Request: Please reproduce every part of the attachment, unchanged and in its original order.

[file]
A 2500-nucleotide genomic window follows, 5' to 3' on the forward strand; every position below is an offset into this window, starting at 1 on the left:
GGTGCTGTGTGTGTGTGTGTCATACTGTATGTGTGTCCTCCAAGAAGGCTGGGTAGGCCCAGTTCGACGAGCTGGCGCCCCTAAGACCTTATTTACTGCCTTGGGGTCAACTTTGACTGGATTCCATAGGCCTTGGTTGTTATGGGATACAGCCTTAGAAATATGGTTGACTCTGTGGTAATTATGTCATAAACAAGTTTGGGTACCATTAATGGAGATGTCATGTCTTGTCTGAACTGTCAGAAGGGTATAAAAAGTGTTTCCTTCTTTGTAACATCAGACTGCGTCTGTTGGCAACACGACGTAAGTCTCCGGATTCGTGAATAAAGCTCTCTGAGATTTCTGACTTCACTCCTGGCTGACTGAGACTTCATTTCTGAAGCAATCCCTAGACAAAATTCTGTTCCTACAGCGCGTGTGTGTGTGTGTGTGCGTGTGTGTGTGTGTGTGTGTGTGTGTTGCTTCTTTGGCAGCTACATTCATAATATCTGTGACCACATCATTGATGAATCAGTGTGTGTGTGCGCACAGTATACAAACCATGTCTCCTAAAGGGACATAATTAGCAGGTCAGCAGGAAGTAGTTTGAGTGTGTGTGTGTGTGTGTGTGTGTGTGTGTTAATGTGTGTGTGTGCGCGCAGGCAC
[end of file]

A 2500-nucleotide genomic window follows, 5' to 3' on the forward strand; every position below is an offset into this window, starting at 1 on the left:
GGTGCTGTGTGTGTGTGTGTCATACTGTATGTGTGTCCTCCAAGAAGGCTGGGTAGGCCCAGTTCGACGAGCTGGCGCCCCTAAGACCTTATTTACTGCCTTGGGGTCAACTTTGACTGGATTCCATAGGCCTTGGTTGTTATGGGATACAGCCTTAGAAATATGGTTGACTCTGTGGTAATTATGTCATAAACAAGTTTGGGTACCATTAATGGAGATGTCATGTCTTGTCTGAACTGTCAGAAGGGTATAAAAAGTGTTTCCTTCTTTGTAACATCAGACTGCGTCTGTTGGCAACACGACGTAAGTCTCCGGATTCGTGAATAAAGCTCTCTGAGATTTCTGACTTCACTCCTGGCTGACTGAGACTTCATTTCTGAAGCAATCCCTAGACAAAATTCTGTTCCTACAGCGCGTGTGTGTGTGTGTGTGCGTGTGTGTGTGTGTGTGTGTGTGTGTTGCTTCTTTGGCAGCTACATTCATAATATCTGTGACCACATCATTGATGAATCAGTGTGTGTGTGCGCACAGTATACAAACCATGTCTCCTAAAGGGACATAATTAGCAGGTCAGCAGGAAGTAGTTTGAGTGTGTGTGTGTGTGTGTGTGTGTGTGTGTTAATGTGTGTGTGTGCGCGCAGGCAC